Terms in this set (40)
Institution of higher learning, research, or honorary membership.
Most-well known and accomplished African American performer of his era who did much to push back racial barriers during his career.
Regarded as the "Empress of Blues," the most popular female blues singer of the 1920s and 1930s, known for her outspoken attitude and cutting-edge lyricism.
First musician celebrated for playing jazz—distinctive blend of blues and ragtime.
Style of urban blues music performed by black women backed by small jazz combos—among the first black singers recorded, and the first to record the blues.
Undisputed "King of Zydeco," Created modern zydeco sound by blending the Cajun 2-steps with New Orleans R&B, Texas blues, and jazz.
Catch-all term that represents acoustic guitar-driven rural blues, performed by individual itinerant black men.
Seminal figure in the revival of traditional Cajun music, and an impassioned ambassador for Cajun culture, introducing the Cajun sound to countless new fans.
A trio that found unlikely stardom by combining Texas swing, upbeat bluegrass, and pop harmonies; only later to be mired in controversy due to comments made by Natalie Maines in lead up to Iraq War.
Among the most important and accomplished American composers of the 20th century. His music largely defies categorization and is quintessentially "American."
Accordion master and the foremost living ambassador of Tejano music. Introduced traditional conjunto sound to mainstream pop
Vernacular music originating with ordinary people of a given culture. Music is usually acoustic, transmitted orally, and with no known composer.
Religious movement incorporated into Pan-Native American belief systems. Prophet Wovoka experiences a mystical revelation that leads him to urge Indians to reform their lives and participate in the ritual to rid their lands of whites.
Father of contemporary country music whose honest, emotional lyric & high lonesome voice typified the honky tonk sound.
1920's Black artistic movement that began as a literary movement which sought to redefine the urban black community by emphasizing cultural awareness and pride.
Early style of country music (old-time music) emphasizing string band instrumentation—describes the traditional music of the people of Appalachia.
Honky Tonk Music
Country style characterized as raw and emotionally charged, embodying the spirit of drinking, dancing, love and enjoying the present. Term derives from the places (honky tonks) where the music took root.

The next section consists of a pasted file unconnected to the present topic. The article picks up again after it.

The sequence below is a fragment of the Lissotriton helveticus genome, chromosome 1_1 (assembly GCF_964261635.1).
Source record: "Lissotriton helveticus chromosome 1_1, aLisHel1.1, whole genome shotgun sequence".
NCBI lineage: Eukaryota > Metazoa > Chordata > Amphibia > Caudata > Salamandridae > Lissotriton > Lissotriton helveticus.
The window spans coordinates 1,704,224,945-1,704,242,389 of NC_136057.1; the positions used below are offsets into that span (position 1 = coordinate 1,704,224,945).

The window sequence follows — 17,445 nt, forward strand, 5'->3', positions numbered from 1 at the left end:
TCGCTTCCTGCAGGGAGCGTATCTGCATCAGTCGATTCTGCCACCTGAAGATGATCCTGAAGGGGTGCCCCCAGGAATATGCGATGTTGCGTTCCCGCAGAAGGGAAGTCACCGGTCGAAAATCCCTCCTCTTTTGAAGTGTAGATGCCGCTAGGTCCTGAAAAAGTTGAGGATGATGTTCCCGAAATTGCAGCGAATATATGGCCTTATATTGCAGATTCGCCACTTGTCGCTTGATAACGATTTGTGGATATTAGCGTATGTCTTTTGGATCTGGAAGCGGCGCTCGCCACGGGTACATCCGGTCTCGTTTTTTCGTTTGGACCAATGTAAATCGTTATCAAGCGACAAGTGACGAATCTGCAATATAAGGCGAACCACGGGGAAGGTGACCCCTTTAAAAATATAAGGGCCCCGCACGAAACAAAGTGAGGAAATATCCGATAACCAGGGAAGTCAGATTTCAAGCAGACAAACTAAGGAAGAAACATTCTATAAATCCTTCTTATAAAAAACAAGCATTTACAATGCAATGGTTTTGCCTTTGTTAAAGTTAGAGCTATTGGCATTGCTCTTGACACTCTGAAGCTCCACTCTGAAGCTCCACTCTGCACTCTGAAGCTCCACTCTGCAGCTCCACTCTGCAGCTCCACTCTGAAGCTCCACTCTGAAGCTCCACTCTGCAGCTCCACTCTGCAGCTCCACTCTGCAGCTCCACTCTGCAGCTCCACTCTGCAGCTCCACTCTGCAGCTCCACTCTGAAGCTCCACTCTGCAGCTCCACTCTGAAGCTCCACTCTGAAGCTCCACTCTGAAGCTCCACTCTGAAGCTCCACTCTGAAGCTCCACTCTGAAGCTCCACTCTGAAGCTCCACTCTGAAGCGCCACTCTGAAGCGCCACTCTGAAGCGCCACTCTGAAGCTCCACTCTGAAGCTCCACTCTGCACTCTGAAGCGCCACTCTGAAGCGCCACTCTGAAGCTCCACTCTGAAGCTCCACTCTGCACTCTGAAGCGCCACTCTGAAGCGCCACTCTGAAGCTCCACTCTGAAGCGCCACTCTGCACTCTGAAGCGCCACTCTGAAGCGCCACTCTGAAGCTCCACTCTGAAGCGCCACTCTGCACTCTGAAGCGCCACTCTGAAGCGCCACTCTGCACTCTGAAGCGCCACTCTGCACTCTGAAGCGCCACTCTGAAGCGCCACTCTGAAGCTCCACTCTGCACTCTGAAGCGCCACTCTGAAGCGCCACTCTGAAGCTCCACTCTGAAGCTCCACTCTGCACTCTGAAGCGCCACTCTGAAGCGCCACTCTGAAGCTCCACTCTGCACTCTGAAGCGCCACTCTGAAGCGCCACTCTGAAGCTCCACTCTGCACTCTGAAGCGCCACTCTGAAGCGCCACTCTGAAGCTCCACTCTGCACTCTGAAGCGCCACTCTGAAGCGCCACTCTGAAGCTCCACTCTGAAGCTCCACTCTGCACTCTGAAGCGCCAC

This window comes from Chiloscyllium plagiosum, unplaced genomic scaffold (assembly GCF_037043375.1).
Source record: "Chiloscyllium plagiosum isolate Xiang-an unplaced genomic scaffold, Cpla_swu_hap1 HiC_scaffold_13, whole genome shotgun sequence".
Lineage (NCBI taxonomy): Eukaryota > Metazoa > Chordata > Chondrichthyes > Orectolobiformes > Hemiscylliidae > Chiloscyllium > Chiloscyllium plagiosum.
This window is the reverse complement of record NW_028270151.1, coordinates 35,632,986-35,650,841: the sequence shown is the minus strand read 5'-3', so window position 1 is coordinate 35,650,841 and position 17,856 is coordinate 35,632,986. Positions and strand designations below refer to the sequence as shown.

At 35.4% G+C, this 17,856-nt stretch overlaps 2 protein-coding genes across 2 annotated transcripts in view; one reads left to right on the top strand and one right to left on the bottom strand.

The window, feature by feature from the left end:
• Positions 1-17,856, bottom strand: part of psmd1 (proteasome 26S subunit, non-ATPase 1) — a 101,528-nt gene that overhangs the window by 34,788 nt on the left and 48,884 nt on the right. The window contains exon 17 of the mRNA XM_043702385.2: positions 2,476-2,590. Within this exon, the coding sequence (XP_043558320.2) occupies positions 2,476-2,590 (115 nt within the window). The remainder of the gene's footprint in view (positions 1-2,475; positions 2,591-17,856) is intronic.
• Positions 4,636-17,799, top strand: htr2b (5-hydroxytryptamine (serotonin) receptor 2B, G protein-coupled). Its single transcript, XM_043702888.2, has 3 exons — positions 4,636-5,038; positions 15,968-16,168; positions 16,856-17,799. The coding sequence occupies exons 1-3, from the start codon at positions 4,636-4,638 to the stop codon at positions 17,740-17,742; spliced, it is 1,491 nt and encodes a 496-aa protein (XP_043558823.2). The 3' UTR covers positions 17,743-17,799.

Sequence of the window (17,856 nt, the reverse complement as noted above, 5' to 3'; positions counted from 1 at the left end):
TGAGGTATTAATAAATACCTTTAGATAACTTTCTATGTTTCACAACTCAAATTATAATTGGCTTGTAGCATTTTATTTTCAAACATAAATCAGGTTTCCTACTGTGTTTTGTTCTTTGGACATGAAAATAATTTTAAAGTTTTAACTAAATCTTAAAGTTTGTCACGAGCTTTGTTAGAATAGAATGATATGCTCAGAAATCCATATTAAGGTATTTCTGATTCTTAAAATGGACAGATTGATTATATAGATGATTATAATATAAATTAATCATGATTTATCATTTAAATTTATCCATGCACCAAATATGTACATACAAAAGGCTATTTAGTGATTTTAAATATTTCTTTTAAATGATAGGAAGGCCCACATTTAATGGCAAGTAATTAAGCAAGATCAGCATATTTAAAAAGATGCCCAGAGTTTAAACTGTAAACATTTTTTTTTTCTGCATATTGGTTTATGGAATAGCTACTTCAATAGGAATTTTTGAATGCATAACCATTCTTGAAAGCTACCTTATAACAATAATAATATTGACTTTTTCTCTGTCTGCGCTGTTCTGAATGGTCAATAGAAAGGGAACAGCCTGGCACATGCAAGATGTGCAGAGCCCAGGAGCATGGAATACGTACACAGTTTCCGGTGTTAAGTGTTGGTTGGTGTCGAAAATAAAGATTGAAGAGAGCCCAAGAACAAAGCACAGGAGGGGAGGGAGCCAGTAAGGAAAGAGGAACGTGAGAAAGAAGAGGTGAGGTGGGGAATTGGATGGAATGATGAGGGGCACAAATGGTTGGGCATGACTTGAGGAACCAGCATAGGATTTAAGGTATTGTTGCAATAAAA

The most versatile, progressive & influential early country artist, popularizing the "ramblin man" image, blue yodel, and steel guitar.
Invented and popularized the steel guitar was invented by Kekuku, on Oahu Island using a metal bolt and experimented sliding it on strings of guitar.
Musical tradition of Eastern Europe Jews in the U.S.A. Played by musicians called klezmorim, and consisting largely of dance tunes and instrumental display.
Jazz trumpeter, singer, entertainer and largely regarded as the father of modern jazz.
A popular singer and guitarist of the southern United States, and a pioneer of Tejano music.
First distinctly American entertainment form featuring white performers in blackface makeup doing parodies of African American culture.
Selective blending of musical traditions derived from Africa and Europe
Traditional story of ostensibly historical events that serves to unfold part of the world view of a people or explain a practice, belief, or natural phenomenon
Songs that served to encourage feelings of honor for the country's forefathers and national unity. Include hymns, military themes, national songs, and music from stage and screen.
A gathering of Native peoples. A specific type of event where both Native and non-Native American people meet to dance, sing, socialize, and honor American Indian culture.
Term applied to any musical composition in which the piece is designed according to some preconceived narrative, or is designed to evoke a specific idea and atmosphere.
Most celebrated blues figure—remarkable combination of singing, songwriting, & guitar skills, coupled with myth of selling soul to devil.
An umbrella term used to refer to a broad range of folk musical genres, which include blues, gospel, bluegrass traditional country, Cajun, zydeco, Tejano, and Native American pow wow.
Known as the "Queen of Tejano," Selena arguably became the single most important figure in the growth of Tejano and Latino music cross culturally and internationally
Fingerpicked playing style, named because the strings are "slacked" or loosened to create an open (un-fingered) chord - open tuning.
Christian songs created by African slaves in America, blending African melodic concepts with European hymn melodies
Regarded as the first important composer of American popular song; known for writing Parlor and Plantations Songs, and for developing the musical hook
Name given to various forms of folk and popular music originating among the Mexican-American populations of Central and Southern Texas
"This Land is Your Land"
Woody Guthrie's most famous song—written in response to Irving Berlin's "God Bless America" which Guthrie considered unrealistic
The "Father of Minstrelsy" Created popular song-&-dance routine called Jump Jim Crow
Father of contemporary folk music best known for writing songs about working-class issues—documented Great Depression and Dust Bowl
Also known as Jack Wilson, was a Northern Paiute religious leader who founded the Ghost Dance movement
Creole dance music of southwest Louisiana blending Cajun music with R&B and soul. Main instrument is accordion, but adds electric bass, horns, and keyboards